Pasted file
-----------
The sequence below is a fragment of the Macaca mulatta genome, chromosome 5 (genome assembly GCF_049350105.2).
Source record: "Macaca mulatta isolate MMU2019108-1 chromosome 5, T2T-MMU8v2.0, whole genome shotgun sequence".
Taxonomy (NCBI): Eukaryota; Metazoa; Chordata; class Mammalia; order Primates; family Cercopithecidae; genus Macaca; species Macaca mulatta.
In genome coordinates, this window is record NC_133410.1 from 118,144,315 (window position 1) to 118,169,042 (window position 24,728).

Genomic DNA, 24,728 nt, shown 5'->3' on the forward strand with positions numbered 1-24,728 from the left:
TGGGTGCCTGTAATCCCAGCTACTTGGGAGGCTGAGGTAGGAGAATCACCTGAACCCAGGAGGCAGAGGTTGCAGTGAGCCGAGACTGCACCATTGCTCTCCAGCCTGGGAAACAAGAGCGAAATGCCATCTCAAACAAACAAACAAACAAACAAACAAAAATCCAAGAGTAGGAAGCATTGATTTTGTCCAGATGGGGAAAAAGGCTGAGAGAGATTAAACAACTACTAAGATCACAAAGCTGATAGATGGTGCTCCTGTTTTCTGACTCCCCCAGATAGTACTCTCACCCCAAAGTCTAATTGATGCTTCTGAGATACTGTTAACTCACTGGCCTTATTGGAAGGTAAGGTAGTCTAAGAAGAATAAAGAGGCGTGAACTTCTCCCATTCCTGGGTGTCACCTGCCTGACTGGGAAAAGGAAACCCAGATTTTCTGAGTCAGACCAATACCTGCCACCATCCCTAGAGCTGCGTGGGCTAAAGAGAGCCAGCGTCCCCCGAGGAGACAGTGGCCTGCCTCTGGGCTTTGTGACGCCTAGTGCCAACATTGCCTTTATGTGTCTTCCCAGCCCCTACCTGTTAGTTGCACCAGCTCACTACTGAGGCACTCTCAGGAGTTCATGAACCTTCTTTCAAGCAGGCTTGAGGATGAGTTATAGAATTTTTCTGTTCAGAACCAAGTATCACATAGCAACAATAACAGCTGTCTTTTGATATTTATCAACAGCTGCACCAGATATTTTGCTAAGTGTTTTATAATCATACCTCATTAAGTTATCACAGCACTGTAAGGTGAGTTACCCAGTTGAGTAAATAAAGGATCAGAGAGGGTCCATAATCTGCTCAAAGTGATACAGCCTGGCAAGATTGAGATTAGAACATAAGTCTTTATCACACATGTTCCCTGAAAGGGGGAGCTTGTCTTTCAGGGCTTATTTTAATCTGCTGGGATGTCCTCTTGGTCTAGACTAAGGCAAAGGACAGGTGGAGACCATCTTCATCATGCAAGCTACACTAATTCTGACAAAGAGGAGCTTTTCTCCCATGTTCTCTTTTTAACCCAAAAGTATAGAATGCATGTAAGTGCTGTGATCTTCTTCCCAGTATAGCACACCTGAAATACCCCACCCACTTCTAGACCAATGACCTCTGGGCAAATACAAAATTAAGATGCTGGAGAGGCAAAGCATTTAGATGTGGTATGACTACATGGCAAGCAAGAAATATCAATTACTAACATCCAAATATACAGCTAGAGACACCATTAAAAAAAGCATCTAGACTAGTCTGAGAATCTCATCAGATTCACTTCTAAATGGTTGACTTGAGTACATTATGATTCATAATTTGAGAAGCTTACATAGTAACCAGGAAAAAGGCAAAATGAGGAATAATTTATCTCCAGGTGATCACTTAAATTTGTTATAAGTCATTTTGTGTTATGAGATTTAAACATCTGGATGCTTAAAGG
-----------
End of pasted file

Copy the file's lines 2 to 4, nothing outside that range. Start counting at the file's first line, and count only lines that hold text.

Source record: "Macaca mulatta isolate MMU2019108-1 chromosome 5, T2T-MMU8v2.0, whole genome shotgun sequence".
Taxonomy (NCBI): Eukaryota; Metazoa; Chordata; class Mammalia; order Primates; family Cercopithecidae; genus Macaca; species Macaca mulatta.
In genome coordinates, this window is record NC_133410.1 from 118,144,315 (window position 1) to 118,169,042 (window position 24,728).